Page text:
The IRS has announced it will increase audits of small businesses by 50% in 2021. Their claim is that with the complexity of the tax laws combined with the stimulus program, the 'little guy' has a much bigger chance of screwing up their tax return this year.
Here are a few tips from a great article on www.cpapracticeadvisor.com with the bottom line being it's worth the money to hire a Certified Bookkeeper who knows what they're doing and can keep your books straight. It might even PREVENT you from being audited in the first place.
Keep clear records: Accurately and honestly reporting all income, deductions, credits, expenses, and other figures can help keep an audit at bay. Making sure you have adequate documentation to support the figures reported on your business’ information return will make your individual tax return less likely to be have errors or be audited.
Mind your deductions: Unusual itemized deductions raise red flags for auditors, especially now that most taxpayers only claim the standard deduction. If your small business is driving you to seek unique deductions or report business losses, enlist the help of a certified public accountant (CPA) to guide you, because reporting losses for three years or more could increase your risk of an examination into whether you’re actually in business.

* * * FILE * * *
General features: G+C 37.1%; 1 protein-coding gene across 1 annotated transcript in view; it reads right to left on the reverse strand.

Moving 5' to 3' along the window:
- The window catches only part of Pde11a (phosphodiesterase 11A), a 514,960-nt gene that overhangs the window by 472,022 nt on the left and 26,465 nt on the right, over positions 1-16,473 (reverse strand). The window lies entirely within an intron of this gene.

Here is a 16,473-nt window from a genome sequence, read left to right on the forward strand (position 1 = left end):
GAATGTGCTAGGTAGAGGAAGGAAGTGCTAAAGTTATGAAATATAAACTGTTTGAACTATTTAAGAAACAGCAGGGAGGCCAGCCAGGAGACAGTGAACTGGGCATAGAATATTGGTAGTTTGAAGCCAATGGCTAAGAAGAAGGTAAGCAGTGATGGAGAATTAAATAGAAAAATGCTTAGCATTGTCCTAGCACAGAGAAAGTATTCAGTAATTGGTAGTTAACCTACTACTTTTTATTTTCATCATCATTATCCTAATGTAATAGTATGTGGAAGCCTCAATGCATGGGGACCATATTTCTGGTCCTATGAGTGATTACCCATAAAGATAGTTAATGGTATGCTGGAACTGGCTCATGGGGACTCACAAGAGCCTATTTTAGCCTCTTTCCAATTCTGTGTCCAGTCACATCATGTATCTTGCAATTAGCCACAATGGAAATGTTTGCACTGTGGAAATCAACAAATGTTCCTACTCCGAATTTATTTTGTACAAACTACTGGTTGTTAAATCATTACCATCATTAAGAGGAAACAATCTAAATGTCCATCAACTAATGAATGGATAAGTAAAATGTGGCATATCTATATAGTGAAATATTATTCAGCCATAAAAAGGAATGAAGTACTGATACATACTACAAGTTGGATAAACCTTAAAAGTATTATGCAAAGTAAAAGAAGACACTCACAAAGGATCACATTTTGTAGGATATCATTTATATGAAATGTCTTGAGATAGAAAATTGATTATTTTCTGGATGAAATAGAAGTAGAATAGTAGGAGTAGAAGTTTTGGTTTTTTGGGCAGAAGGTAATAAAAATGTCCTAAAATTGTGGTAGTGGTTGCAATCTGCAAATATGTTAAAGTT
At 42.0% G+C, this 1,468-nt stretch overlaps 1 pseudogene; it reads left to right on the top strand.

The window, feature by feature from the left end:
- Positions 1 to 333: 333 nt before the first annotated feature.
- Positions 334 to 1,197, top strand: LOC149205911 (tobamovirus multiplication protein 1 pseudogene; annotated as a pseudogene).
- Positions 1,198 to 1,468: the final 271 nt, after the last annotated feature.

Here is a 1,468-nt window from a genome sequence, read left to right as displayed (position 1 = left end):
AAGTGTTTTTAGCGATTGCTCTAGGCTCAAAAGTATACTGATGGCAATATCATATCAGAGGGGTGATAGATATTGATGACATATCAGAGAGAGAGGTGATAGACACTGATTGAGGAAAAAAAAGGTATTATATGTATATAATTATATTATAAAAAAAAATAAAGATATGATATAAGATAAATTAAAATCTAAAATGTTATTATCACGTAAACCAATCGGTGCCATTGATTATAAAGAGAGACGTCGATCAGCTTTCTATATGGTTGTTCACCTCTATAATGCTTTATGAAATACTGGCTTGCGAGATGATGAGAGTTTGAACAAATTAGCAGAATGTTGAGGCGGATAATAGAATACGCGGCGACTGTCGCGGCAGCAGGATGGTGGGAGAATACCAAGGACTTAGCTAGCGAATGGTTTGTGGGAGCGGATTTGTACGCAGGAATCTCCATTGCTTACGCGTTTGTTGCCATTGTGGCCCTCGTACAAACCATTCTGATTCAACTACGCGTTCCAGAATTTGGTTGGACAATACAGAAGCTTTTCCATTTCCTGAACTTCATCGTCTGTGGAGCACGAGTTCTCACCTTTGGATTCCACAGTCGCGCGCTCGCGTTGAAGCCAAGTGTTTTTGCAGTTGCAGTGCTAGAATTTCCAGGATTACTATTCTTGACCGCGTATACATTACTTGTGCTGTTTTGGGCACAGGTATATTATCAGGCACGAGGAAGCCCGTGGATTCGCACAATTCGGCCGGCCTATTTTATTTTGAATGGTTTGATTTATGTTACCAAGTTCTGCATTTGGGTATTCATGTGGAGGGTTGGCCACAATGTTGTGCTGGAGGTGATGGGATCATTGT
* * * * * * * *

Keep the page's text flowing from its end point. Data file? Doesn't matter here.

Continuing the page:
Make your estimated tax payments: If you anticipate owing more than $500 in taxes for your business entity throughout the year, you should be making quarterly estimated tax payments. Failing to make these payments raises your risk of an audit and/or penalties.
Go digital: Today’s bookkeeping software utilizes tools to keep your records accurate and secure, which helps your CPA electronically prepare and file your tax returns—the best method for preventing the filing of erroneous returns that might trigger an audit.
Read up on the rules: Since many small businesses are formed as partnerships, it’s important to determine if yours is subject to the Centralized Partnership Audit Regime introduced by the Bipartisan Budget Act of 2015, which dramatically changed IRS partnership audit procedures.
If you have questions, I can help. Let's take the terror out of your taxes!